Yesterday, Droplr released a version of its online file sharing service as a Mac-only integration with Slack called Screenbot. Like Droplr, which I covered in my roundup of Mac and iOS screenshot apps, Screenbot makes it easy to share screenshots, screencasts, the clipboard, and other items.
Screenbot has a free tier that permits you to share a rather anemic 20 items per month. For unlimited sharing, you will need to pay $5 per Slack user, per month, which could get expensive fast if you have a lot of users. Given the amount of time so many teams spend in Slack, Screenbot is a smart move by Droplr, but I am skeptical about whether it is economical, unless you have a big budget and your file sharing needs are simple.
I have tried a bunch of file sharing services over the years and many of them are good, including Droplr and CloudApp. These services have the advantage of being dead simple to set up and use, but they also happen to be subscription services. Over time, the expense adds up. The tools that come with those services are also limited.
Recently, Timo Josten released Dropshare 4 for Mac, an app that helps you create your own file sharing by connecting to services like Amazon S3, Rackspace Cloud Files, or your own server. I was skeptical about whether setting up Dropshare with one of these services would be worth the trouble, but I knew Amazon S3 has a generous free tier, so I thought I would give it and Dropshare for iOS a shot. The setup process was much easier than I anticipated and now with Dropshare I'm spending less, and can do more, with the files I share.
Mikey Campbell, writing for AppleInsider, reports on the upcoming update to Notes on OS X 10.11.4, which is set to bring support for native Evernote imports:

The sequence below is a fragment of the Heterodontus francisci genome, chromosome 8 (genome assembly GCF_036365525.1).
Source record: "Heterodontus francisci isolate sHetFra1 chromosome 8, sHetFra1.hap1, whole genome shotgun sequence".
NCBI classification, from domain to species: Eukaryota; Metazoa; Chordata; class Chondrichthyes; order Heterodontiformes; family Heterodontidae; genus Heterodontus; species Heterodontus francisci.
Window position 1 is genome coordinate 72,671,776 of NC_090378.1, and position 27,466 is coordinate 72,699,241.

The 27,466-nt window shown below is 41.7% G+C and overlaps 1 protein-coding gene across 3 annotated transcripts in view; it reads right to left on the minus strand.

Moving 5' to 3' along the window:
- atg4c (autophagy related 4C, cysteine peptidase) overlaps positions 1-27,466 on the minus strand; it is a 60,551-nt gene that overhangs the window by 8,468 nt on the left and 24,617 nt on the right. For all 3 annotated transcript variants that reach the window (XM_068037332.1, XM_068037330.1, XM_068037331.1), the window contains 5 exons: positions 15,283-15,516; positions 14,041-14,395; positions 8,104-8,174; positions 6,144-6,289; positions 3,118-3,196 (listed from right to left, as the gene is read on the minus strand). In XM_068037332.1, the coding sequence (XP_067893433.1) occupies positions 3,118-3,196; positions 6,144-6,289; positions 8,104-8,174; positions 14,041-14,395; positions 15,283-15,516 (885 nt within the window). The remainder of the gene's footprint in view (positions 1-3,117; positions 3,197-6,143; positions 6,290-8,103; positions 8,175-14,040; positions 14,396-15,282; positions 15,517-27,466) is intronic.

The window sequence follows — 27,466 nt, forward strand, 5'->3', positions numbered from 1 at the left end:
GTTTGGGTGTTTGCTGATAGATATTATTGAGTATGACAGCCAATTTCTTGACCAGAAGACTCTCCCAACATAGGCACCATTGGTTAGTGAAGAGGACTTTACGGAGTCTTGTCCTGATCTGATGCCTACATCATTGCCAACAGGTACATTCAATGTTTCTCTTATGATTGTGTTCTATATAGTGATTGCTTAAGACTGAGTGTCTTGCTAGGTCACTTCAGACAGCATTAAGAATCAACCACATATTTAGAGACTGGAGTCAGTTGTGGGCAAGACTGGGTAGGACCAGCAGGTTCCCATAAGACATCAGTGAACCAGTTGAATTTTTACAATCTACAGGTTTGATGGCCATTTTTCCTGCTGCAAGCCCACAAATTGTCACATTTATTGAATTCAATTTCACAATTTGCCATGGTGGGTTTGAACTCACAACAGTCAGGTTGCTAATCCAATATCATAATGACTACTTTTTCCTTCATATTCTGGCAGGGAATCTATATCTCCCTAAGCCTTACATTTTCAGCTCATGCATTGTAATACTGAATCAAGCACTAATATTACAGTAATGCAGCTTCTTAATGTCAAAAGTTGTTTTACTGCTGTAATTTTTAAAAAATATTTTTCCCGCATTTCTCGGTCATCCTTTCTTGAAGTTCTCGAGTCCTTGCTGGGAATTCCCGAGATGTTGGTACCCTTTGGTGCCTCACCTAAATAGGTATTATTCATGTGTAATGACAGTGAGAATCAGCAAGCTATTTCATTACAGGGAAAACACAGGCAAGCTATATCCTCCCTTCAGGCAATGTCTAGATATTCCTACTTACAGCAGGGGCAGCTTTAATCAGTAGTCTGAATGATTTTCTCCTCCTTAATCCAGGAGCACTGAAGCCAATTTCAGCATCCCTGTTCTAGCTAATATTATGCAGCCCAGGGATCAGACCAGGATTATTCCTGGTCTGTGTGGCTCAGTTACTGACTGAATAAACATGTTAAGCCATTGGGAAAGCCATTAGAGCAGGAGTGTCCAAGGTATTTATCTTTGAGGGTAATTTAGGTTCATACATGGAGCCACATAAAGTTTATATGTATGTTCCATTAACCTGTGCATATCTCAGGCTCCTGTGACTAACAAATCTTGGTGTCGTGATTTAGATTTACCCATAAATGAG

The new Evernote compatibility comes as part of Apple's Notes buildout, a project that most recently resulted in substantial feature upgrades on iOS 9 and OS X last year. Adding to a rich in-app note-taking toolset, .enex file support means enhanced flexibility for those invested in Evernote's platform. […]
Apple marketing VP Brian Croll mentioned the forthcoming Mac feature in an interview with Japanese publication PC User, saying Evernote "capture" support would arrive for OS X Notes "soon." The report was spotted Mac Otakara on Monday.
I just tried it on my MacBook Air running the latest beta seed of 10.11.4 released earlier today, and it worked like a charm. I exported a handful of notes from Evernote, each containing rich text formatting (links, lists, fonts with different sizes and colors, inline images, etc.) and, despite it being a beta, the results were very good. The app displays an alert warning the user that notes may not look the same once imported – some formatting will always be lost in the transition from one proprietary platform to another – but, as a start, this should be more than enough to move everything out of Evernote without having to use scripts or other workarounds (you can import multiple .enex files at once, of course).
This is going to be an important addition for those who are thinking about moving from Evernote to Notes. I did last summer, and I continue to be impressed by the simplicity and functionality of Notes on iOS 9.